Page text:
Third, Dershowitz contends that the explanatory note and motive clause in 18:7 and 18:14 “render the idiom ‘uncover nakedness’ incoherent.” Everywhere else in verses 7-17, “uncover nakedness” means “have sex with,” which (Dershowitz claims) no longer makes sense if “uncovering the nakedness of your father” (18:7) and “of your father’s brother” (18:14) does not refer to having actual sex with them.
Dershowitz is making a mountain out of a molehill. The text is simply saying that having sex with one’s mother is tantamount to having sex with one’s father, and that having sex with the wife of one’s paternal uncle is tantamount to having sex with one’s paternal uncle. What is stressed is the heinousness of the offense as an assault on the paterfamilias or his next-in-line (his brother).
Fourth, Dershowitz contends that the “new glosses” in 18:7 and 18:14, along with the proscription of homosexual acts in 18:22 and much of the rest of the Holiness Code (Leviticus 17-24), arose in the Persian Archaemenid period (550-330 B.C.) under the influence of Zoroastrian traditions hostile to homosexual practice. These traditions are found in a Zoroastrian text called the Videvdad or Vendidad.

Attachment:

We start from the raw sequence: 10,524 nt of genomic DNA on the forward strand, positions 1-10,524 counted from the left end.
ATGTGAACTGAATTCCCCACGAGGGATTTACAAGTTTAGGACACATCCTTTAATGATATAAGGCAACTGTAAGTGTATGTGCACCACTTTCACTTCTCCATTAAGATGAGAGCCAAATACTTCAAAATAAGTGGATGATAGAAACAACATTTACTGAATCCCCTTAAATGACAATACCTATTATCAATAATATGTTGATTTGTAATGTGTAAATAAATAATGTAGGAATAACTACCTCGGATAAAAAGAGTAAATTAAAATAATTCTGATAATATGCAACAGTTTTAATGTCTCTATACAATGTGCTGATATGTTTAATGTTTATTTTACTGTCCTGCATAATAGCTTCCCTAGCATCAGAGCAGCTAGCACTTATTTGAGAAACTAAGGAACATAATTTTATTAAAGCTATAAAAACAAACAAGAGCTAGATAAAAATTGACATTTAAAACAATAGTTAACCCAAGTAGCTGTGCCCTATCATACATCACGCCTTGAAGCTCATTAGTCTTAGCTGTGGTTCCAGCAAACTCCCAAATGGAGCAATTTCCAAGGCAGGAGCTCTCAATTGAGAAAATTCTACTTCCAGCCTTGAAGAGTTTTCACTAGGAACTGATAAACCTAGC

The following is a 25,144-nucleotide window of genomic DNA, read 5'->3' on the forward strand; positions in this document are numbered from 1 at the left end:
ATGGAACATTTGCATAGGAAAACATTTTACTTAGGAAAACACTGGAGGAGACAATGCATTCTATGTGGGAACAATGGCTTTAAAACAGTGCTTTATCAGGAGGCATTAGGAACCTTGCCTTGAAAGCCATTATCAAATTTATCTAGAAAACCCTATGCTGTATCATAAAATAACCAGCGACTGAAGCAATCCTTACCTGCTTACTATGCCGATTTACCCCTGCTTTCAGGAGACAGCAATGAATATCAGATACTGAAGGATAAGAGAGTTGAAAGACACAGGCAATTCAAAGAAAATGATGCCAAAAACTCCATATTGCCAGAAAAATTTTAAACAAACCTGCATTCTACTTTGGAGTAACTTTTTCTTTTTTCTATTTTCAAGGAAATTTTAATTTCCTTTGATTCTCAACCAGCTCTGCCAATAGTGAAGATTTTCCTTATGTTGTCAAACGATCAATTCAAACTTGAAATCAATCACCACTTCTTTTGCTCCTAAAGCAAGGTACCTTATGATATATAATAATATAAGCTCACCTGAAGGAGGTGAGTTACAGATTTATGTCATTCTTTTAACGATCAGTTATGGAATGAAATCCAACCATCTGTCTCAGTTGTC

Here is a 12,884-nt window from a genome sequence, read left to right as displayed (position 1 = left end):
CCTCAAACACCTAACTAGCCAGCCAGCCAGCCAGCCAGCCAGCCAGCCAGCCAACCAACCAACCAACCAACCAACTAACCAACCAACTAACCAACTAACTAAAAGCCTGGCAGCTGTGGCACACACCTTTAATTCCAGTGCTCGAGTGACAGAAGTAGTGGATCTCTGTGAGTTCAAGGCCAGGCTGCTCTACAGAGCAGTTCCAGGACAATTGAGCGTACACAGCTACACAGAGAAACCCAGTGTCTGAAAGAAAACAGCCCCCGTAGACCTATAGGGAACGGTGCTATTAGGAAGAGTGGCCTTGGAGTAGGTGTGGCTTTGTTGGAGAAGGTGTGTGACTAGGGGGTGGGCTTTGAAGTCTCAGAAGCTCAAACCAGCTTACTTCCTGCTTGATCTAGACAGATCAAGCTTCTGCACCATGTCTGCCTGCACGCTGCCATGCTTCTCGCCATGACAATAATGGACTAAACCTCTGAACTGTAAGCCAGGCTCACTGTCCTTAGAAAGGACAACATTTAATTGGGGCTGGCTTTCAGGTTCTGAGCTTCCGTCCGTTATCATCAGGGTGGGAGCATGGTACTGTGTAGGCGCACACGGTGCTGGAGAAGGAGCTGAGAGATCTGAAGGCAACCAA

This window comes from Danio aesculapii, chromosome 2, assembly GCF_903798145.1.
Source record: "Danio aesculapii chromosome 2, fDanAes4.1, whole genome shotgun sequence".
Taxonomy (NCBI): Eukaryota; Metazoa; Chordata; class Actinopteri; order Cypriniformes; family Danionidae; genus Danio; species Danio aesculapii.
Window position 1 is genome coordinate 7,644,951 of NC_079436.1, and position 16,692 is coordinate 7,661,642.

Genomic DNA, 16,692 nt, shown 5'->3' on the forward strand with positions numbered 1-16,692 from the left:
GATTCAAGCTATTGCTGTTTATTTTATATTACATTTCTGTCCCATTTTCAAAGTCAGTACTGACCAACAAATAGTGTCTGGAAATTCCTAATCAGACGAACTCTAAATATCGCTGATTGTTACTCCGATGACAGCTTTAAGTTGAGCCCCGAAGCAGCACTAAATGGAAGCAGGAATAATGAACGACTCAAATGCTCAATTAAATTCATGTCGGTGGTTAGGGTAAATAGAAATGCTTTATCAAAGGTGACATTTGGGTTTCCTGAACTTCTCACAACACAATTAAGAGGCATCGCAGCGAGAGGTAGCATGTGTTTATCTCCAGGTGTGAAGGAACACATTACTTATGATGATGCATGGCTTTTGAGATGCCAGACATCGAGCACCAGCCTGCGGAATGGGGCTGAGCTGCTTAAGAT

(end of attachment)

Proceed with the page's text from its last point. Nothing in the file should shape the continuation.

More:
This is speculation heaped on speculation. We know little about when this Zoroastrian collection was fully written down (certainly long after the Hebrew Bible was complete), and even less about how far back in history individual elements existed in oral form. Nor is there any scholarly consensus about the date of the bulk of the Holiness Code, much about less the extent and date of allegedly later redactions.